Dost Mohammad attacked in 1840 and failed, surrendering and was then exiled into India. The British took up residence in northeast Kabul in an indefensible location. Bad planning also saw that their stores and supplies were in a separate fort, some three hundred yards away. In 1841 disaffected Afghan Tribesmen flocked to Dost Mohammad's son, Akbar Khan, and in November Sir Alexander Sekundar Burnes and his aides were killed by a mob in Kabul. On November 9th the Afghans took the supply fort.

The British tried to negotiate with Akbar Khan. Macnaghten offered to make Akbar the vizier, while also trying to pay for Akbar's assassination. Akbar heard of this and then consented to a meeting on December 23rd. Macnaghten and three officers went to this meeting. Akbar seized and killed them all. 

On January 1 1842, an agreement was reached to allow the British to retreat. 16,500 people left Kabul, but only one, Doctor William Brydon arrived in Jalalabad. 

'Remnants of an Army' by Elizabeth Butler portraying William Brydon arriving at the gates of Jalalabad as the only survivor of a 16,500 strong evacuation from Kabul in January 1842.

The British response was thorough. Akbar Khan's forces were attacked. They were defeated. Akbar was poisoned, probably by his father Dost Mohammad. The British were planning to take back Kabul, but there was a change in government back in England, and instead they chose to abandon Afghanistan.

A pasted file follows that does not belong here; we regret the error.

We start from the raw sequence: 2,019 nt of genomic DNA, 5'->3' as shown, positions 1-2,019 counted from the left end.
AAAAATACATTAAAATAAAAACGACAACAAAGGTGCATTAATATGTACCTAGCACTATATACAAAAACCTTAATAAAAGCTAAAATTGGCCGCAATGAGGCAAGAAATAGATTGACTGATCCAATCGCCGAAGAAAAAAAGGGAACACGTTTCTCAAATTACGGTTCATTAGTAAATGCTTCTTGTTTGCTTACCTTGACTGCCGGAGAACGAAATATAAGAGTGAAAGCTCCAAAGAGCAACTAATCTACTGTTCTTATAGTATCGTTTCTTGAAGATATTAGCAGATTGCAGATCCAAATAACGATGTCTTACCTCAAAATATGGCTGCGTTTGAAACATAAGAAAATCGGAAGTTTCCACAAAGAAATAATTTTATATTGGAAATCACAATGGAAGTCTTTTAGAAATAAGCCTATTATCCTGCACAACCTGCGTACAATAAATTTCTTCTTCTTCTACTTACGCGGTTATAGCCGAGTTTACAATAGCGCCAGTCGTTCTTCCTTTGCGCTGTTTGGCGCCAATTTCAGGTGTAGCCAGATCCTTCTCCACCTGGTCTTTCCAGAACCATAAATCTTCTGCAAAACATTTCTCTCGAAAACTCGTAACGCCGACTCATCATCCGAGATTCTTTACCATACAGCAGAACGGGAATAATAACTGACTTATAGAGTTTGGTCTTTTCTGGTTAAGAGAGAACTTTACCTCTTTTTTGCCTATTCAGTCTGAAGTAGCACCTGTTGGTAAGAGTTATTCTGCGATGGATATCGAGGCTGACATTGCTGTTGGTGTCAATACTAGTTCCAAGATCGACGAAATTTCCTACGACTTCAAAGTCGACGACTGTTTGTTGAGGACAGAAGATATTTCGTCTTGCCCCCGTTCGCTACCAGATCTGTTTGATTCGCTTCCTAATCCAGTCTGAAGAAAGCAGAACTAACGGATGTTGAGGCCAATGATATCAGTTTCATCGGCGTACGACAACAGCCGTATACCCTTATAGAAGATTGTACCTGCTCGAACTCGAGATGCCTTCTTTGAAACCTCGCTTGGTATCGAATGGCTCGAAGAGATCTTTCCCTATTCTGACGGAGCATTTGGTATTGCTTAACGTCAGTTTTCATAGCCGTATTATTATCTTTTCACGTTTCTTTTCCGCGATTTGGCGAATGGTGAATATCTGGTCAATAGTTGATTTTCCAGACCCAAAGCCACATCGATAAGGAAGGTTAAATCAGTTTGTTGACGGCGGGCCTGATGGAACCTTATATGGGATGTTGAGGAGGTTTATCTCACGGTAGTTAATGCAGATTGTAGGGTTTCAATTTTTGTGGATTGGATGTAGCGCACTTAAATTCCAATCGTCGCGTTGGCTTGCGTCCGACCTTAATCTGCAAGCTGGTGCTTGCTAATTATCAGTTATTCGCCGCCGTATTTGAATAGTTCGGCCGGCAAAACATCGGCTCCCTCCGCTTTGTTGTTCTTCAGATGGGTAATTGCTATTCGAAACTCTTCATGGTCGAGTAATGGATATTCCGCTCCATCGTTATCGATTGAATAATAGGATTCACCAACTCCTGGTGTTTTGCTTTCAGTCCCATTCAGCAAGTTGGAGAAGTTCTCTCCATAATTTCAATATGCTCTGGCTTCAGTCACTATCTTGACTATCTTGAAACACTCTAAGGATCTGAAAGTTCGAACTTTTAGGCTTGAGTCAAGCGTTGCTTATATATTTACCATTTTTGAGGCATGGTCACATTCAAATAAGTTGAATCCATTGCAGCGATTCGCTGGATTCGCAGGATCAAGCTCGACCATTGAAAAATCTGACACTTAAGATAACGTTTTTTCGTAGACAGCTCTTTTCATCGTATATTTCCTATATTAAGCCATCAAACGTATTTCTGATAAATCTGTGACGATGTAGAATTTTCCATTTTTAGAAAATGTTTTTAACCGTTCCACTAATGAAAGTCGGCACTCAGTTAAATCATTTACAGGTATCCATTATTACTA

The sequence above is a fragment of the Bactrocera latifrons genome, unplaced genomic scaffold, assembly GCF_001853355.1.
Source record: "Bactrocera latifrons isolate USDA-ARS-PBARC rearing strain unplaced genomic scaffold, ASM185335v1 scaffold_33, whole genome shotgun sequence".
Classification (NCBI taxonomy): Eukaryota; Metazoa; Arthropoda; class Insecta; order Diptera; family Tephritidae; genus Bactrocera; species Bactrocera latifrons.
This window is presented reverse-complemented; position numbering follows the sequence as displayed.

The British were thirty five years ahead of events in their fears of the Russians using Afghanistan as a path into India. It took the Russians that long to extend their empire so that they were ready to advance. This precipitated the Second Anglo-Afghan war.

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Mr. Wilkin writes Regency Historicals and Romances, Ruritanian (A great sub-genre that is fun to explore) and Edwardian Romances, Science Fiction and Fantasy works. He is the author of the very successful Pride & Prejudice continuation; Colonel Fitzwilliam’s Correspondence. He has several other novels set in Regency England including The End of the World and The Shattered Mirror. 


His most recent work is the humorous spoof; Jane Austen and Ghostsa story of what would happen were we to make any of these Monsters and Austen stories into a movie.


And Two Peas in a Pod, a madcap tale of identical twin brothers in Regency London who find they must impersonate each other to pursue their loves.
He is published by Regency Assembly Press


The links for all locations selling Mr. Wilkin's work can be found at the webpage and will point you to your favorite internet bookstore: David’s Books, and at various Internet and realworld bookstores including the iBookstoreAmazonBarnes and NobleSmashwords.



And he maintains his own blog called The Things That Catch My Eye where the entire Regency Lexicon has been hosted these last months as well as the current work in progress of the full Regency Timeline is being presented.

You also may follow Mr. Wilkin on Twitter at @DWWilkin
Mr. Wilkin maintains a Pinterest page with pictures and links to all the Regency Research he uncovers at Pinterest Regency-Era



1 comment:

  1. Interesting post. Ever since I read The Far Pavilions by M.M.Kaye, I've been fascinated by the Afghan wars (although perhaps more the second than the first). Thanks for providing some further context.